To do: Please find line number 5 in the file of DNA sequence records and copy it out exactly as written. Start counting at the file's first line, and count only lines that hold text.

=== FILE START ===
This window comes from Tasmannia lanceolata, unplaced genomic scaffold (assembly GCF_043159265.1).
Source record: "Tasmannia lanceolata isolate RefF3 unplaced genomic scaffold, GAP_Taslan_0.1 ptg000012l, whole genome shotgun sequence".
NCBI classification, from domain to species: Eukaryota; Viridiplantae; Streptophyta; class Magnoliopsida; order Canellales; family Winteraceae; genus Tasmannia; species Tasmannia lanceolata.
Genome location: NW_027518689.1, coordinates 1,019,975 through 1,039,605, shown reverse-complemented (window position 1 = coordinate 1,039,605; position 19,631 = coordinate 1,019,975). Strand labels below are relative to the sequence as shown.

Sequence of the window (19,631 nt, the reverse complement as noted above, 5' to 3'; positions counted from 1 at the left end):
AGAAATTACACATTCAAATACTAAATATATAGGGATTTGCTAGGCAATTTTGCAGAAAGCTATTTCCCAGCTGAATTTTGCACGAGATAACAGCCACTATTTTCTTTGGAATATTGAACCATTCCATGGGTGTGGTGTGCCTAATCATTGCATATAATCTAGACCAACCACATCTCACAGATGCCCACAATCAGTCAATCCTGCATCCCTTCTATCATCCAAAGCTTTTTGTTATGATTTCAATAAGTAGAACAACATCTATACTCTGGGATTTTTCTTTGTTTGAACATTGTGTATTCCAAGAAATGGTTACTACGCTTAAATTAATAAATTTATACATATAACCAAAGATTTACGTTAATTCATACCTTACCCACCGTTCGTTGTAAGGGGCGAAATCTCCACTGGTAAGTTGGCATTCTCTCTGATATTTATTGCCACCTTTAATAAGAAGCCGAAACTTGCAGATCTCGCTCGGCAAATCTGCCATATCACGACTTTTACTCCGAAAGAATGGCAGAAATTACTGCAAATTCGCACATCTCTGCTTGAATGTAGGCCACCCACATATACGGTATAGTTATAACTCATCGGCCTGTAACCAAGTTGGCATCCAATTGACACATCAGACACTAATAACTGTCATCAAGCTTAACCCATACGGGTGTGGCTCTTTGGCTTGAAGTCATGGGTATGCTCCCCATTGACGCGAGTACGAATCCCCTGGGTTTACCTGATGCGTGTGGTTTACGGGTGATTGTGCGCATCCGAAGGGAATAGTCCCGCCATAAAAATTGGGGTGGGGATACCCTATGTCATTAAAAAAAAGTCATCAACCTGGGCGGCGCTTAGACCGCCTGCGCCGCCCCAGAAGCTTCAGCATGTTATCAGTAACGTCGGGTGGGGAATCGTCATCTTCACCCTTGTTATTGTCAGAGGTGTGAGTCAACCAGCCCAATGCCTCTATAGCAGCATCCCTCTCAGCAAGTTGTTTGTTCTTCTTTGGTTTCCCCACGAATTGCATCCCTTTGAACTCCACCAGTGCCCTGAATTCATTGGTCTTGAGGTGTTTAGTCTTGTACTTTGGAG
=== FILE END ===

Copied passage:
Sequence of the window (19,631 nt, the reverse complement as noted above, 5' to 3'; positions counted from 1 at the left end):